Wendy and Eric Schmidt Award $500,000 Grant to Keeling Curve

In Outreach by Rob Monroe

keelingcurver

Supports continued operation of the iconic measurement series

Scripps Institution of Oceanography at UC San Diego today announced that Wendy and Eric Schmidt have provided a grant that will support continued operation of the renowned Keeling Curve measurement of atmospheric carbon dioxide levels. The grant provides $500,000 over five years to support the operations of the Scripps CO2 Group, which maintains the Keeling Curve.

CO2 Group Director Ralph Keeling said the grant will make it possible for his team to restore atmospheric measurements that had been discontinued because of a lack of funding, address a three-year backlog of samples that have been collected but not analyzed, and enhance outreach efforts that educate the public about the role carbon dioxide plays in climate.

“I’m very grateful to be able to return to doing science and being attentive to these records.  When it comes to tracking the rise in carbon dioxide, every year is a new milestone.  We are still learning what the rise really means for humanity and the rest of the planet,” said Keeling.

Wendy Schmidt, co-founder with her husband of The Schmidt Family Foundation and The Schmidt Ocean Institute, said “The Scripps CO2 Project is critical to documenting the atmospheric changes on our planet and the Keeling Curve is an essential part of that tracking process. As government funding for science in general is decreasing, Eric and I are delighted to work with Scripps to help it continue its benchmark CO2 Project.”

The Schmidt Family Foundation advances the development of renewable energy and the wiser use of natural resources and houses its grant-making operation in The 11th Hour Project, which supports more than 150 nonprofit organizations in program areas including climate and energy, ecological agriculture, human rights, and our maritime connection.

In 2009, the Schmidts created the Schmidt Ocean Institute (SOI), and in 2012 launched the research vessel Falkor as a mobile platform to advance ocean exploration, discovery, and knowledge, and catalyze sharing of information about the oceans.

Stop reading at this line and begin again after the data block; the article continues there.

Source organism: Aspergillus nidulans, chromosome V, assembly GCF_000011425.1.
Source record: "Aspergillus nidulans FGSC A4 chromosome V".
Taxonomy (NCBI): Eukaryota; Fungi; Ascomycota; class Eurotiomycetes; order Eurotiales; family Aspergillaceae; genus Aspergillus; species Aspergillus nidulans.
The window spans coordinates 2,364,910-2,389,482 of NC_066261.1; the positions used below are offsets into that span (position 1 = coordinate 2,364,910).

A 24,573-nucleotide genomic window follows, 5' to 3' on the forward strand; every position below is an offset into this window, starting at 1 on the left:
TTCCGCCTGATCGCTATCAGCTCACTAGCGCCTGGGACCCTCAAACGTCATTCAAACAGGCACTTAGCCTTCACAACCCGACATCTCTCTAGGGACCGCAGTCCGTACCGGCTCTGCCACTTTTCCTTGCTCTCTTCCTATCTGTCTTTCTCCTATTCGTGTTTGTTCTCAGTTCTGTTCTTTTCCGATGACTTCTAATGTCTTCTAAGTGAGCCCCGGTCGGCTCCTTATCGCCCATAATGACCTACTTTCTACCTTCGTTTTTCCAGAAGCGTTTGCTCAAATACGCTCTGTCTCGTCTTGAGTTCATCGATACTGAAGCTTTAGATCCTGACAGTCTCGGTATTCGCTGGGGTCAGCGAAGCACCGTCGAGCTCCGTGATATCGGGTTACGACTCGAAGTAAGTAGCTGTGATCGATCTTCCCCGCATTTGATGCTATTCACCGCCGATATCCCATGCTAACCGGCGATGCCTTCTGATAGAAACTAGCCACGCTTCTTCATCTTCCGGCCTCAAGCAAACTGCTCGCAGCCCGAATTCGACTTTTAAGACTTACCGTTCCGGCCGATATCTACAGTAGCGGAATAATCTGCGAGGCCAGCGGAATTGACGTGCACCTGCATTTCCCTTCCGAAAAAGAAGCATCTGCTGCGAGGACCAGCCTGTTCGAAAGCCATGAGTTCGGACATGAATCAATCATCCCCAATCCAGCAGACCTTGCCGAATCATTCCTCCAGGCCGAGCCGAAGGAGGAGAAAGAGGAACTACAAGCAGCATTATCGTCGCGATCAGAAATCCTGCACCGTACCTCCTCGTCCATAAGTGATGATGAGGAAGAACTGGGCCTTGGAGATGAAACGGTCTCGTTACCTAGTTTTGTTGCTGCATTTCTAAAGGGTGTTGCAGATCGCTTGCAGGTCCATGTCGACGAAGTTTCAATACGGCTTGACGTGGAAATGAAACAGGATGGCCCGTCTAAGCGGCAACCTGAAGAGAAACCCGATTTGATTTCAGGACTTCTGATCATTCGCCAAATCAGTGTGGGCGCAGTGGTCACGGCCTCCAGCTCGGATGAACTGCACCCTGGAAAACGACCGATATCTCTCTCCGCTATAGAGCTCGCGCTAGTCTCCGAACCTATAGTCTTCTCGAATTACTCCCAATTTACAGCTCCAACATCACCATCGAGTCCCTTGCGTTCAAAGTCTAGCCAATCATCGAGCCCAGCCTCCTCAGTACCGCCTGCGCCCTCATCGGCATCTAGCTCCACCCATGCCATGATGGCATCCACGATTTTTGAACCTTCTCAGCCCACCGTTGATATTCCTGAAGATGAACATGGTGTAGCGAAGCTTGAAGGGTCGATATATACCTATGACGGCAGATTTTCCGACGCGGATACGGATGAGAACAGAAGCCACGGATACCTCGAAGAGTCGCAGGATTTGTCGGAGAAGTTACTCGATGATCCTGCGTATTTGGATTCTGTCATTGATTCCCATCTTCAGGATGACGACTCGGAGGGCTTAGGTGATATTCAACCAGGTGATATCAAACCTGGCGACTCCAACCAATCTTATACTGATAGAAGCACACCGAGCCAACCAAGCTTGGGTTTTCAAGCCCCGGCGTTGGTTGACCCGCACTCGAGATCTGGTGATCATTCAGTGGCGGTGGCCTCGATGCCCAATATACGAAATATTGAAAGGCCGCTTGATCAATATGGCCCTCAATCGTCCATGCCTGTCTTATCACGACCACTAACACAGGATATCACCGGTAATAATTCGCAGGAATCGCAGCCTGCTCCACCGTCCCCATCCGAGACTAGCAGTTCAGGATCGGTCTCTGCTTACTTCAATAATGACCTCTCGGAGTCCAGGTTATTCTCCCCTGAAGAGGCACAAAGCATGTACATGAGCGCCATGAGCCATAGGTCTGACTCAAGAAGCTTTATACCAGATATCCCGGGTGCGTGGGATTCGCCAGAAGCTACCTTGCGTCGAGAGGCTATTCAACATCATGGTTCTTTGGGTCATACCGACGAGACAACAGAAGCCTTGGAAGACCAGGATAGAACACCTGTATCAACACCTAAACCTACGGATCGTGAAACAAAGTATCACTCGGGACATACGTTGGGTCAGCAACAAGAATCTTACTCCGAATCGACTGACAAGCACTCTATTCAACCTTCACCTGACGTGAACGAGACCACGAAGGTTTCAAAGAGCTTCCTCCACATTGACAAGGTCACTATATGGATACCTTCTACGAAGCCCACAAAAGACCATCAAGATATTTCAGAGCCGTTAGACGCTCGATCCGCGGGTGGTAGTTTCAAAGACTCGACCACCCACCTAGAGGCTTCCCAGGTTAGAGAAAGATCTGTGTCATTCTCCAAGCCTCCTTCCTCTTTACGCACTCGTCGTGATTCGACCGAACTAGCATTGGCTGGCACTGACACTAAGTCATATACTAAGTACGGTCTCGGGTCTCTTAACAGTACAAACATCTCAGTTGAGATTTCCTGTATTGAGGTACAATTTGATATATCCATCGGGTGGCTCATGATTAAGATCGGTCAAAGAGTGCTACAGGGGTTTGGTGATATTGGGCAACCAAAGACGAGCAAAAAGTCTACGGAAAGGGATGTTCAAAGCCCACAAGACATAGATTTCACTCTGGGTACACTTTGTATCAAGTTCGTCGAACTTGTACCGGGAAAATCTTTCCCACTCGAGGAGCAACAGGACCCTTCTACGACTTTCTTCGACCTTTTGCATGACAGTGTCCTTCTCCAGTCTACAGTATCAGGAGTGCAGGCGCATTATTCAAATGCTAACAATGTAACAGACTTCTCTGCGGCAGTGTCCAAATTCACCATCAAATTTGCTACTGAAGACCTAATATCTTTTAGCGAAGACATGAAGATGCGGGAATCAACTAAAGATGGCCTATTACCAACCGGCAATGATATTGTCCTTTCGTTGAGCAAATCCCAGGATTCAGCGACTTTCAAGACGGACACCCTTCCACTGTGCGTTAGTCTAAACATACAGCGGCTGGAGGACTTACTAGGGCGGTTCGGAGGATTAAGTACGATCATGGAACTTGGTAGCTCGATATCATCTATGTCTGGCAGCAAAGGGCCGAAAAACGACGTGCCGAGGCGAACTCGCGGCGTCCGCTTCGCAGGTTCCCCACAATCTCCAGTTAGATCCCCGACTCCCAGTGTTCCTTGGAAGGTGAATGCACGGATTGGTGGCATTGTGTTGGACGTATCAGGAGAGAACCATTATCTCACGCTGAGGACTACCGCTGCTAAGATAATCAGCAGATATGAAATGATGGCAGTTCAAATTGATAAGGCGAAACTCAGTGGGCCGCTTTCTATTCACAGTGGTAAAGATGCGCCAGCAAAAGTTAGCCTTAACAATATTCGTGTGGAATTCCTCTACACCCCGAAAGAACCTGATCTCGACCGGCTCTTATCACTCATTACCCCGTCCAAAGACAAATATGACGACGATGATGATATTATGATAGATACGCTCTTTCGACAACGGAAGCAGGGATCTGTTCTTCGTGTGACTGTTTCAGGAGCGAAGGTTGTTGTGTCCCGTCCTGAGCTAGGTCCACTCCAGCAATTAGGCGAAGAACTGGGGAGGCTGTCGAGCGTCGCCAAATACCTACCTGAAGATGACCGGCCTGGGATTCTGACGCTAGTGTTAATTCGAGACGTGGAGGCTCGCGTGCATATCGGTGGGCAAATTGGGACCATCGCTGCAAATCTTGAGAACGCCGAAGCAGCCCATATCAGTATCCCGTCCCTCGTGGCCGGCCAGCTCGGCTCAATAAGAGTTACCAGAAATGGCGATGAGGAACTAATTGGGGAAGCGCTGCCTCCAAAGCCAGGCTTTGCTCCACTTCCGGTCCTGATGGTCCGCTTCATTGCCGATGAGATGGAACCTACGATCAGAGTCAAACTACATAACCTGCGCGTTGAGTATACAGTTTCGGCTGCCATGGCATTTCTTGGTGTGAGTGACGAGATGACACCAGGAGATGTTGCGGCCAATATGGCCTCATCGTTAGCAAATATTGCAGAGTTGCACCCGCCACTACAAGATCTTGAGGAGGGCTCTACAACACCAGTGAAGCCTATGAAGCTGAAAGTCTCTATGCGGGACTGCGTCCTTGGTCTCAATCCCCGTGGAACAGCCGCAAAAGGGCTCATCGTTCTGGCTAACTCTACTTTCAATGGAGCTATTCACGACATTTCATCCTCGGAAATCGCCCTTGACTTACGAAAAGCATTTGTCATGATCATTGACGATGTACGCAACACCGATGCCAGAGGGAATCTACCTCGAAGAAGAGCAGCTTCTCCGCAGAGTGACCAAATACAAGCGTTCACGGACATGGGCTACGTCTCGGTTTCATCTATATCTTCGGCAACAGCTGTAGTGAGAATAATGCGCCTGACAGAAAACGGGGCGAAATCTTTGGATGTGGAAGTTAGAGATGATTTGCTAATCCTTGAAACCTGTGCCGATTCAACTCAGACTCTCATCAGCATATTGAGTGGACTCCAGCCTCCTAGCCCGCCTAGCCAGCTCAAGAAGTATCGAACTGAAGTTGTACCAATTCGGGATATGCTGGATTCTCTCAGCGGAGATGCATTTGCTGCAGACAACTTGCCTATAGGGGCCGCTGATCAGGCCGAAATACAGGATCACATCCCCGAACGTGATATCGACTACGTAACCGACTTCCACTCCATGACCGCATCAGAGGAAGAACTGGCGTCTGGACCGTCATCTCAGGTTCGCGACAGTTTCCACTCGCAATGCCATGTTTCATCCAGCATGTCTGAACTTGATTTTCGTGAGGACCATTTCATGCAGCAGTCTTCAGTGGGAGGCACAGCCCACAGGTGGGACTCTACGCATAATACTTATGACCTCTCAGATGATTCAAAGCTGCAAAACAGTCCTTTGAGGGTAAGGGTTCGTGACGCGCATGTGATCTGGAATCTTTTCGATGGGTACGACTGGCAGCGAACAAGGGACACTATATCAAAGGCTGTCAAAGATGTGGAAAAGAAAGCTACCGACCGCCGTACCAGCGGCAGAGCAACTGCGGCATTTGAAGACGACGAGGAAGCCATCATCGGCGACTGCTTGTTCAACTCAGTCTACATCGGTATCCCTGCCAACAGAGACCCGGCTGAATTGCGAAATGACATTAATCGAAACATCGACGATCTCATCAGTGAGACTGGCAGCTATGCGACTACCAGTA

In keeping with the couple’s commitment to ocean health issues, Wendy Schmidt has partnered with XPRIZE to sponsor the $1.4 million Wendy Schmidt Oil Cleanup XCHALLENGE, awarded in 2011, and the Wendy Schmidt Ocean Health XPRIZE, a prize that will respond to the global need for better information about the process of ocean acidification. It will be awarded in 2015.

The Keeling Curve has made measurements of carbon dioxide in the atmosphere at a flagship station on Hawaii’s Mauna Loa since 1958. In addition, the Scripps COGroup measures carbon dioxide levels at several other locations around the world from Antarctica to Alaska. The measurement series established that global levels of CO2, a heat-trapping gas that raises atmospheric and ocean temperatures as it accumulates, have risen substantially in the past century. From a concentration that had never risen above 280 parts per million (ppm) before the Industrial Revolution, COconcentrations had risen to 315 ppm when the first Keeling Curve measurements were made. In 2013, concentrations at Mauna Loa rose above 400 ppm for the first time in human history and likely for the first time in 3-5 million years. Multiple lines of scientific research have attributed the rise to the use of fossil fuels in everyday activities.

The measurement series has become an icon of science with its steadily rising seasonal sawtooth representation of COlevels now a familiar image alongside Watson and Crick’s double helix representation of DNA and Charles Darwin’s finch sketches. Keeling Curve creator Charles David Keeling, Ralph Keeling’s father, received several honors for his work before his death in 2005, including the National Medal of Science from then-President George W. Bush.

The value of the Keeling Curve has increased over time, making possible discoveries about Earth processes that would have been extremely difficult to observe over short time periods or with only sporadic measurements. For instance, in 2013, researchers discovered that the annual range of COlevels is increasing. This finding may point to an increase in photosynthetic activity in response to a greater availability of a key nutrient for plant life.

Nuances in Keeling Curve measurements have similarly identified the global effects of events like volcanic eruptions, influences that would have been difficult to discern if measurements were made infrequently or periodically suspended. In addition, the Keeling Curve helps researchers understand the proportion of carbon dioxide being absorbed by the oceans, which in turn helps them estimate the pace of phenomena such as ocean acidification. In the past decade, scientists have come to widely study the ecological effects of acidification, which happens as carbon dioxide reacts chemically with seawater.

The Keeling Curve could eventually serve as a bellwether revealing the progress of efforts to diminish fossil fuel use. Save for seasonal variations, the measurement has not trended downward at any point in its history.

– Robert Monroe